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Western civilisation country

abc news watch

The blogger behind ABC News Watch enjoys a good Welcome to Country as much the next person but wonders if some cultural mutuality might be in order. The suggestion is that, after Indigenous elders and ancestors have been thanked, a further manifestation of gratitude would be very nice and inclusive:

I acknowledge and pay respect to the actions, sacrifice, wisdom, traditions and curiosity of our ancestors. Their collective efforts over centuries helped evolve our western civilisation, giving birth to the liberal society that makes this meeting possible.
Mind you, were that to become a regular feature of public gatherings, various public institutions' protocols would need to be further expanded. In the case of the University of Wollongong that would likely see its Guidelines and Protocols for Welcome to Country, Acknowledgement of People and Country and Aboriginal Cultural Performances expanded to somewhere near the length of War and Peace.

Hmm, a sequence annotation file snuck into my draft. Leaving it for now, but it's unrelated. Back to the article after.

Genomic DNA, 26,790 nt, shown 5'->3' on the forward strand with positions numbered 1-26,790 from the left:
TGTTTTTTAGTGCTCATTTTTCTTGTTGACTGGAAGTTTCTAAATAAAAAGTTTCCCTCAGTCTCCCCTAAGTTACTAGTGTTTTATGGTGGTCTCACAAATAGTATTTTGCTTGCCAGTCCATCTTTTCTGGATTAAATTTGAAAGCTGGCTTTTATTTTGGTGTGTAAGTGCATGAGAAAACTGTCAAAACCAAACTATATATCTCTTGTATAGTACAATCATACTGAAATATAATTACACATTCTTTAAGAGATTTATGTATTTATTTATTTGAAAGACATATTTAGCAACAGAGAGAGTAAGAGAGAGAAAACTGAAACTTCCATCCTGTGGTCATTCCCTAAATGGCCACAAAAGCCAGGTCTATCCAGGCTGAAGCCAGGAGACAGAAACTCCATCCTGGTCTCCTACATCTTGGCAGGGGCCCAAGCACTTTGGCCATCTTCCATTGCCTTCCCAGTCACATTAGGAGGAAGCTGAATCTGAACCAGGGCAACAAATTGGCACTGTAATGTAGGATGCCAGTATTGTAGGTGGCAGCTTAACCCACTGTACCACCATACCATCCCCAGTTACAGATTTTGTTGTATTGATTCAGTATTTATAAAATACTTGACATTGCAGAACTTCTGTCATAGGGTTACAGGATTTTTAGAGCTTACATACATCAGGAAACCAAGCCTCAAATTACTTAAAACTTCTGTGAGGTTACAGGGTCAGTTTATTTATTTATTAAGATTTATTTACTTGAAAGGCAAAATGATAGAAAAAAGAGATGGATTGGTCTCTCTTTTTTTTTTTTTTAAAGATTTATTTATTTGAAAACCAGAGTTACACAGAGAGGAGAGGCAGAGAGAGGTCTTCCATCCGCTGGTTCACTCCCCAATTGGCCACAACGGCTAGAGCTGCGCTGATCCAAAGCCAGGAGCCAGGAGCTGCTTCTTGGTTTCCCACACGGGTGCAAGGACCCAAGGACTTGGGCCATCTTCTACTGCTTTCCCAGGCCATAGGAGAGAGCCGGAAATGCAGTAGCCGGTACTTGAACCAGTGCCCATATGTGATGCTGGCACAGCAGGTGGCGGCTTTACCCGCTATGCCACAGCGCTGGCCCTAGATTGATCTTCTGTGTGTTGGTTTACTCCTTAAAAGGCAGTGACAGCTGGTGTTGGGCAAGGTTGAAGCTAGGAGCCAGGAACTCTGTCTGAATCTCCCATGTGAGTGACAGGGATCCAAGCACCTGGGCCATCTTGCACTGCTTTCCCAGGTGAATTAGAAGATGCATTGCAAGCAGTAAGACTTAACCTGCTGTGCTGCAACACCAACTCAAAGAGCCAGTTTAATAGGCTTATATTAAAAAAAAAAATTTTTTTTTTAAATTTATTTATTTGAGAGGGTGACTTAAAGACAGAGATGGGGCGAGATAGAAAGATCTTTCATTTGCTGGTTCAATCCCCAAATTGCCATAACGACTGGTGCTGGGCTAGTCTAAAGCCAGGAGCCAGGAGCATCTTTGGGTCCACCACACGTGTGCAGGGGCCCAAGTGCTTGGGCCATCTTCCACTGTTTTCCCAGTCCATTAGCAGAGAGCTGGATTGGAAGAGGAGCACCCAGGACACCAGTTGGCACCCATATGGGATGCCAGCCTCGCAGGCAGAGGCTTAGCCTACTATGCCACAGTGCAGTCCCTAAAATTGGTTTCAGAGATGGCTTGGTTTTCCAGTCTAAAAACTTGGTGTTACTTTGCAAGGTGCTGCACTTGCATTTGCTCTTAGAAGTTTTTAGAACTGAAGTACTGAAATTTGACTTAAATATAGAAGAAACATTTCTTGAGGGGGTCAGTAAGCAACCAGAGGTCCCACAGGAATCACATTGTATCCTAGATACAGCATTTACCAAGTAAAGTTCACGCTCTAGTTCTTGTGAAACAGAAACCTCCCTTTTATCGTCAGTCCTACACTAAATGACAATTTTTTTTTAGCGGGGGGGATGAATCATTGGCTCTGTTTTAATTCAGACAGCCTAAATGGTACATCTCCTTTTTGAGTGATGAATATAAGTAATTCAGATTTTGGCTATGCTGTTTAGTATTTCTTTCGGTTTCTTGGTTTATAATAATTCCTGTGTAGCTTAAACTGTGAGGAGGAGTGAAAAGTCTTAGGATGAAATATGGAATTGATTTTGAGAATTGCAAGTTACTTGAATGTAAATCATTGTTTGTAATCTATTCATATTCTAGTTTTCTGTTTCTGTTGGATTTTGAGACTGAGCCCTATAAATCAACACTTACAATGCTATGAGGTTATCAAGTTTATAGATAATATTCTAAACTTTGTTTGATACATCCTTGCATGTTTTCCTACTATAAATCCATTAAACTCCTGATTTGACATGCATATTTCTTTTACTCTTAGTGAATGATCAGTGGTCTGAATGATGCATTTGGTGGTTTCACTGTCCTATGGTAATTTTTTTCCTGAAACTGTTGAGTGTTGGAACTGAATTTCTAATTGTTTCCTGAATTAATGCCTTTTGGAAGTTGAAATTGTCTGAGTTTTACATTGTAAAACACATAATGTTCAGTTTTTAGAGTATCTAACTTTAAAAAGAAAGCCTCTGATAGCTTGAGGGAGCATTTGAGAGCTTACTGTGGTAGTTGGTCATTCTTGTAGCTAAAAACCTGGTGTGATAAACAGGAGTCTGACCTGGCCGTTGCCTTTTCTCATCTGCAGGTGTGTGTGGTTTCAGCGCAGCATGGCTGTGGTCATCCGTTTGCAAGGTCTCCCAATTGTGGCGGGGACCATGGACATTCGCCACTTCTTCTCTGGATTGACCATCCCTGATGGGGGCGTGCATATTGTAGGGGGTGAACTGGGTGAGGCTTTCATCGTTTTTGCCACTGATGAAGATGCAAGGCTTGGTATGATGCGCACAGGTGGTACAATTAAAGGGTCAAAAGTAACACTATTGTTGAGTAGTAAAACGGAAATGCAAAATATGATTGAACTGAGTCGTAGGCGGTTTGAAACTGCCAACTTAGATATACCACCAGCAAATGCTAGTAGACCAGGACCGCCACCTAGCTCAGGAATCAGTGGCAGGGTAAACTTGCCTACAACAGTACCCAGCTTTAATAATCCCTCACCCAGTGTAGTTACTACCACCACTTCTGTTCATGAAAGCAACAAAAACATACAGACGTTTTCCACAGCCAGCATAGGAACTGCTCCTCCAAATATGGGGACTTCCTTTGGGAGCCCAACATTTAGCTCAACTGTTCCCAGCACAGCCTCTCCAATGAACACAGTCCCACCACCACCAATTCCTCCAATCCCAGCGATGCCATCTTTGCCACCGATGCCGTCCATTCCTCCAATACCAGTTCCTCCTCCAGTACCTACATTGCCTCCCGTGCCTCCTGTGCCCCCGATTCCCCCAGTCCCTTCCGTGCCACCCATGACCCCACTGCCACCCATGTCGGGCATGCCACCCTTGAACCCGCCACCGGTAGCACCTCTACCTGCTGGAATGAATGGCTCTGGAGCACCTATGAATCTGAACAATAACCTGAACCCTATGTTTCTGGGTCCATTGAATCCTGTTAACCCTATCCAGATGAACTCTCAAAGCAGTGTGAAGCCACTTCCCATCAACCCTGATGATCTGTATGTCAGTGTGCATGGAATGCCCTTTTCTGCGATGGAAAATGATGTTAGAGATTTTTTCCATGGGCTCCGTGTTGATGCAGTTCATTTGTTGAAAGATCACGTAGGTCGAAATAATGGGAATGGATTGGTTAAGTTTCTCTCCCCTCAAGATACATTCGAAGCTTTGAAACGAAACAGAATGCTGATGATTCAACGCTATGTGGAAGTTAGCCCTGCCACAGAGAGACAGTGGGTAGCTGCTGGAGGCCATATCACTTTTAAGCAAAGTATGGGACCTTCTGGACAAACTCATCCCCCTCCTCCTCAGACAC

The current and voluminous guide can be read in full via the link below. And remember, any number of university bureaucrats laboured long and hard on the document, so show some respect to the authors and their ancestors too.

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The Howard Era

Edited by Keith Windschuttle, David Martin Jones and Ray Evans

Essays by Tony Abbott, James Allan, Chris Berg, Ian Callinan, Sinclair Davidson and more.